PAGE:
Ok, so maybe you’re not sitting on The Dragon’s Chair—designed by Eileen Gray and formerly owned by Yves St Laurent—which once sold at auction for $27 million. Or a $5 million Harrington Commode. But there are lots of antiques and vintage items languishing unused in dusty boxes across the nation. If you have one of these unexpected finds, or happen upon them at an estate sale, you just got richer. Just as with stocks or any other commodity, the question is: When to sell? Hold too long, and the surprisingly valuable item could be practically worthless (for proof, look no further than the current prices of once highly prized “brown” wood furniture, now at a relative bargain—and sure to go up again). Our advice: Consult a pro, like the experts who gave us intel on these surprisingly valuable furniture and pop culture finds—then get ready to roll in oodles of cash.
Luxury Brand Boxes
Alex Shadrow, List Perfectly's Partner and CMO, says that packaging from luxury brands can sell for up to $200 each. “People commonly buy these to sell the products themselves for higher prices as ‘new’ in-box or in-bag,” Shadrow says. That orange Hermès scarf box? Hold on to it...even if you prefer keeping your actual scarves elsewhere. Liz O’Kane, a seller for List Perfectly, has found the iconic cardboard is worth an average of $25 a pop, and Louis Vuitton purse dust bags can fetch around $30 each.
Vintage Perfume Bottles
Even when they long ago spritzed their last whiff of scent, antique perfume bottles can still turn heads—with their prices. Old and empty perfume bottles from Chanel, Dior, Baccarat, and Gucci can sell for up to $100 each. An empty Molinard perfume bottle made by Lalique recently sold for more than $800 on eBay, notes Shadrow.
The 670 Lounge Chair
This famed seat and ottoman set, designed by Charles Eames and manufactured by Herman Miller, “is sleek and desirable, but since it was production furniture, it's not necessarily rare,” says Brian Witherell, COO of Witherell’s Inc, who appears on PBS series Antiques Roadshow. “It can bring as much as $7,000 and consistently brings more than $1,000 at auction, even in poor condition.” Giving new meaning to the phrase sitting pretty.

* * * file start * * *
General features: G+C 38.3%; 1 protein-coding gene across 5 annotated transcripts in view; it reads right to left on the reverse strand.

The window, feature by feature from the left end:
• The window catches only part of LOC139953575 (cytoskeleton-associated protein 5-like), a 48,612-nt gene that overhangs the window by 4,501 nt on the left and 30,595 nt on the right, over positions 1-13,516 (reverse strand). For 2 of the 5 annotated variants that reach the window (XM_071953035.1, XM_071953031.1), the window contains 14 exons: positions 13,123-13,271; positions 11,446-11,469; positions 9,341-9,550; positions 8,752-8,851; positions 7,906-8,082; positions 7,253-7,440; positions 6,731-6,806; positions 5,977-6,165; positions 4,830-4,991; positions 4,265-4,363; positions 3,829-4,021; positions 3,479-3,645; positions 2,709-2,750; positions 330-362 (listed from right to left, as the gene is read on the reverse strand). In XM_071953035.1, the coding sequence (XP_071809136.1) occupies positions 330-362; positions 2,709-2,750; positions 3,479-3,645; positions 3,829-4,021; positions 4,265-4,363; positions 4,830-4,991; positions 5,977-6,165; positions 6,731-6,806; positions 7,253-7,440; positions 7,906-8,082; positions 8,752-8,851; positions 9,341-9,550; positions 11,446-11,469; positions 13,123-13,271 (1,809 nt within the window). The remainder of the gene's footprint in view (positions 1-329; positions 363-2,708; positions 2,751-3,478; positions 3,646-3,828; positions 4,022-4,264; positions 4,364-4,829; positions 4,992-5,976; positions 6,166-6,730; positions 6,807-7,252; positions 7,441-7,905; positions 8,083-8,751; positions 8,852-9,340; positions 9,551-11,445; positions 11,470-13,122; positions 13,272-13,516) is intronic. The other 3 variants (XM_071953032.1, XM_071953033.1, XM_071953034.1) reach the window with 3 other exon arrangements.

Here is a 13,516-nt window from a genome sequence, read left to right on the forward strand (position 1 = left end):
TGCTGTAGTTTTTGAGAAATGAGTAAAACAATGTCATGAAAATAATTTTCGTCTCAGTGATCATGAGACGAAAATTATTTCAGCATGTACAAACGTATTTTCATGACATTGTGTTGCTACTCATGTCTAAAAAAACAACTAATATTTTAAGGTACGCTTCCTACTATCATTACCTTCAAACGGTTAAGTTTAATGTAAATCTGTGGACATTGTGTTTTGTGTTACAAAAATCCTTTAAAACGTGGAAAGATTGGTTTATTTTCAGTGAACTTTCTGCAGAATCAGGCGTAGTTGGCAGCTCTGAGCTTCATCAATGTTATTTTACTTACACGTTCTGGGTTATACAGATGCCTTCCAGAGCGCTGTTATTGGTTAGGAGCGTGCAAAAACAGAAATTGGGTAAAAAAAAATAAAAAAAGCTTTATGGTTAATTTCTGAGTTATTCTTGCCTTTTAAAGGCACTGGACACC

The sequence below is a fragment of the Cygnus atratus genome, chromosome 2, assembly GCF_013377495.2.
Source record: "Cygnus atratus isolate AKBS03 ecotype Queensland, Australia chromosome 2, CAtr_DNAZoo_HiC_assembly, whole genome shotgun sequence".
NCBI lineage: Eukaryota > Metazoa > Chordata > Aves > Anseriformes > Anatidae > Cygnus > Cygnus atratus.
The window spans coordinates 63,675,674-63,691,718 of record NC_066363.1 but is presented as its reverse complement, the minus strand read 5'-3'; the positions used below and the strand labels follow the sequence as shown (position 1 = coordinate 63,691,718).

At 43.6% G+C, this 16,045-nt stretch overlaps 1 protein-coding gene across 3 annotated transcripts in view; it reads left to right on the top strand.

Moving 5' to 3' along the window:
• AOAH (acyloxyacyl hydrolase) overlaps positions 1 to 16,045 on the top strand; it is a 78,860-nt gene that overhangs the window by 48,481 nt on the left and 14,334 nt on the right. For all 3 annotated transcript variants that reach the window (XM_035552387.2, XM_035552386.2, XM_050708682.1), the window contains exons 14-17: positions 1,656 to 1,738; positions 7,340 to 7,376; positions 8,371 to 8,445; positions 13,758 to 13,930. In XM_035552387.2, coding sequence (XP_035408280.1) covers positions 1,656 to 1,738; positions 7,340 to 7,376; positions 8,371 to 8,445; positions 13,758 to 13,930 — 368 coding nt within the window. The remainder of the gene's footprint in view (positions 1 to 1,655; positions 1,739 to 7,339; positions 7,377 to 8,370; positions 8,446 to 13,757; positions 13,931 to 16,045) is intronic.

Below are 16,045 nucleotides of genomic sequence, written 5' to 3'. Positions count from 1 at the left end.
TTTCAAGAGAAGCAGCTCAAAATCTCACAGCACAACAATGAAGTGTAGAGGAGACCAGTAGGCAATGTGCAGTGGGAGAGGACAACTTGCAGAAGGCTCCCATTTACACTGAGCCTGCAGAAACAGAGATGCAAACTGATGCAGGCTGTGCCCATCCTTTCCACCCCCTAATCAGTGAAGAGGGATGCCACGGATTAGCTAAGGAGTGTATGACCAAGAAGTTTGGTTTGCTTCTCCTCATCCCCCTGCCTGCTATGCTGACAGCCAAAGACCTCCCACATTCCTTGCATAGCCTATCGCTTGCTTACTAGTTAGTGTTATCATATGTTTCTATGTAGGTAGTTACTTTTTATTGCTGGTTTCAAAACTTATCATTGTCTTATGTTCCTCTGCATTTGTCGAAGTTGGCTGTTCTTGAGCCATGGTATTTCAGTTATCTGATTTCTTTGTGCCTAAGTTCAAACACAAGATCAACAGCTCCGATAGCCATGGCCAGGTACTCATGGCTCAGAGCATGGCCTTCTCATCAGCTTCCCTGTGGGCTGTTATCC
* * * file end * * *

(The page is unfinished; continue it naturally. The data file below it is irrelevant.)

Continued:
Thank Pinterest party planners for the revived interest in vintage trophies, which typically sell for up to $50 but can go for a lot more if they’re hewn of silver, steel, or gold. “People love these as cake toppers or for other DIY projects,” Shadrow says.
Proof that the current obsession with Pokémon is downright cray: Target and Walmart are no longer selling the cards in stores for the safety of their guests and team members. “If you bought a game for your child or were a kid in the 90s and never opened it, it’s possible that it could sell in the hundreds of thousands of dollars,” Dunbar says. “A sealed Pokémon game sold this past year for over $400,000. The year before, [the same thing] sold for $150,000, so you can see the appreciation [in value]!” We’re not playing.
Danish Modern Entertainment Centers
Long before the big screen TV, folks still coveted casegoods that would cast their #shelfies in a good light. “Hans Wagner was a primary architect of that ‘60s and ‘70s era, and his cased pieces bring a lot of money at auction,” Witherell says. “A central entertainment bookshelf—6 feet wide by 8 feet high—is where the money is, valued at $5,000 to $7,000.”
Call it sorcery. Magic: The Gathering cards, a game first launched in 1993, “have become really popular and can sell anywhere from a few dollars up to a group that sold for up to $600,000,” says Leila Dunbar, a full-time appraiser who also appears on Antiques Roadshow. “It’s all about condition—items that are sealed, never used, and never played with.” Fun!
American Girl Catalogs
Sitting on a pile of old American Girl catalogs? Do what brand founder Pleasant Rowland might and turn that paper into cash. “I have several American Girl catalogs listed for $14.99, and I had one buyer buy 6 from me about a month ago,” says List Perfectly seller Theresa Cox. “They are slow to sell, but there is a market—one [customer] said there was a picture of something on a certain page that she wanted to recreate, another said she wanted it because it was the catalogue her doll debuted in.” You know what they say about one woman’s trash.
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